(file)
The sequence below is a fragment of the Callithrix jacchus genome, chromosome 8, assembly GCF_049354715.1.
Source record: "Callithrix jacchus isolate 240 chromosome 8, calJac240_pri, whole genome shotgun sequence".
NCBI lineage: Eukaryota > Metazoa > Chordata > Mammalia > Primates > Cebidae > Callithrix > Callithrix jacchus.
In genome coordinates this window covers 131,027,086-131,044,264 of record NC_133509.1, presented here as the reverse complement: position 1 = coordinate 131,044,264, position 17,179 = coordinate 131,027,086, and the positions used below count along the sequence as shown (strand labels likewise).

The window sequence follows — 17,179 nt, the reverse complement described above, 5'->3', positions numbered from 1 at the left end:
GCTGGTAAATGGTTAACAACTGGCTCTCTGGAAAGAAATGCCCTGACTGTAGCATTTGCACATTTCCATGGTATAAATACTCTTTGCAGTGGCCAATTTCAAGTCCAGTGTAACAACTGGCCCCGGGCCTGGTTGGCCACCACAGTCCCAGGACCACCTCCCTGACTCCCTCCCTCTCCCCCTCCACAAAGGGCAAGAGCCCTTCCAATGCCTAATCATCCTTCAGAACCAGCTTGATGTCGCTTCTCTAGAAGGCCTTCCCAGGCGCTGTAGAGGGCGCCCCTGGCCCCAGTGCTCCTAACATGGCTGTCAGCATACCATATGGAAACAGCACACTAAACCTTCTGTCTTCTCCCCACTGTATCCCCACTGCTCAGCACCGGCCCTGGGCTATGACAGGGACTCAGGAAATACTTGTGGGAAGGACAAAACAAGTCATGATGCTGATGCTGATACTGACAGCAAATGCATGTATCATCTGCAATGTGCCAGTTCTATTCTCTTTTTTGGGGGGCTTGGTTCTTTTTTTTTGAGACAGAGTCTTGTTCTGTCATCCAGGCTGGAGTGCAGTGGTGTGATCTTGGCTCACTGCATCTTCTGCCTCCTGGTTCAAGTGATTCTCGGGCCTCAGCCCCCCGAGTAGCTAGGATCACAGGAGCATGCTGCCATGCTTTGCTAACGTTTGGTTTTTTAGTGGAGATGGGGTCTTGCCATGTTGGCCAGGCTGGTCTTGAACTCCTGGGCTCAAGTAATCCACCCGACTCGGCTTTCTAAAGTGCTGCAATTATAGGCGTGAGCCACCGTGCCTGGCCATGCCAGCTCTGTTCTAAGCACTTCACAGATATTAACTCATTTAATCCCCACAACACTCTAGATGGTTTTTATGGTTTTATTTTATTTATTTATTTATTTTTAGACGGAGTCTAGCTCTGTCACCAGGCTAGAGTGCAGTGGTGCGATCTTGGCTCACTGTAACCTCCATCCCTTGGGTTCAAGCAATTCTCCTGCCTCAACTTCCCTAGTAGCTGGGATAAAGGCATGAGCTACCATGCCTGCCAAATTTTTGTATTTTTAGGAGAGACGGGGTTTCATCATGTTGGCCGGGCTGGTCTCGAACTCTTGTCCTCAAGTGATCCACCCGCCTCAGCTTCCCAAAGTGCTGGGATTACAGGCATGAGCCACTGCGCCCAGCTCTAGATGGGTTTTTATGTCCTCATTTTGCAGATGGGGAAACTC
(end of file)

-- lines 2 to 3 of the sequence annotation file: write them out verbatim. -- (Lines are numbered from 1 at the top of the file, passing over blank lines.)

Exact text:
Source record: "Callithrix jacchus isolate 240 chromosome 8, calJac240_pri, whole genome shotgun sequence".
NCBI lineage: Eukaryota > Metazoa > Chordata > Mammalia > Primates > Cebidae > Callithrix > Callithrix jacchus.